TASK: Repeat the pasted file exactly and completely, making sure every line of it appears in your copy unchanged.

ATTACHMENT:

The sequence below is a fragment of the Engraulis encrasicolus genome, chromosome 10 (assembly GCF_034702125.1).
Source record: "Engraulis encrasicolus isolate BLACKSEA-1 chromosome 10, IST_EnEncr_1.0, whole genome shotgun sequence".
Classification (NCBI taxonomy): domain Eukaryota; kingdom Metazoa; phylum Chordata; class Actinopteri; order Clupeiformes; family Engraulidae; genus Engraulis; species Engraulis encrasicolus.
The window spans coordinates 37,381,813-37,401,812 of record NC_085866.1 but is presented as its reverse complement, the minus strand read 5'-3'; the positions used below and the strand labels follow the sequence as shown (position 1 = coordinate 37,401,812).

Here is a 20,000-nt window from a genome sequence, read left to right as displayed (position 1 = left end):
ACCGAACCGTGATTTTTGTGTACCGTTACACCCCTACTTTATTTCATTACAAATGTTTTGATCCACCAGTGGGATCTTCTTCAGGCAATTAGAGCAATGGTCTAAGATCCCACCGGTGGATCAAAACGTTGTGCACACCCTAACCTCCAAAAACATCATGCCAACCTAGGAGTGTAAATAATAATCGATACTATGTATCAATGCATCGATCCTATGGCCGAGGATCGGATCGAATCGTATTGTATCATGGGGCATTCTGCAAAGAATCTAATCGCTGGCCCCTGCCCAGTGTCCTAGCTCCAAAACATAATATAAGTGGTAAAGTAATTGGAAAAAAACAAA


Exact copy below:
The sequence below is a fragment of the Engraulis encrasicolus genome, chromosome 10 (assembly GCF_034702125.1).
Source record: "Engraulis encrasicolus isolate BLACKSEA-1 chromosome 10, IST_EnEncr_1.0, whole genome shotgun sequence".
Classification (NCBI taxonomy): domain Eukaryota; kingdom Metazoa; phylum Chordata; class Actinopteri; order Clupeiformes; family Engraulidae; genus Engraulis; species Engraulis encrasicolus.
The window spans coordinates 37,381,813-37,401,812 of record NC_085866.1 but is presented as its reverse complement, the minus strand read 5'-3'; the positions used below and the strand labels follow the sequence as shown (position 1 = coordinate 37,401,812).

Here is a 20,000-nt window from a genome sequence, read left to right as displayed (position 1 = left end):
ACCGAACCGTGATTTTTGTGTACCGTTACACCCCTACTTTATTTCATTACAAATGTTTTGATCCACCAGTGGGATCTTCTTCAGGCAATTAGAGCAATGGTCTAAGATCCCACCGGTGGATCAAAACGTTGTGCACACCCTAACCTCCAAAAACATCATGCCAACCTAGGAGTGTAAATAATAATCGATACTATGTATCAATGCATCGATCCTATGGCCGAGGATCGGATCGAATCGTATTGTATCATGGGGCATTCTGCAAAGAATCTAATCGCTGGCCCCTGCCCAGTGTCCTAGCTCCAAAACATAATATAAGTGGTAAAGTAATTGGAAAAAAACAAA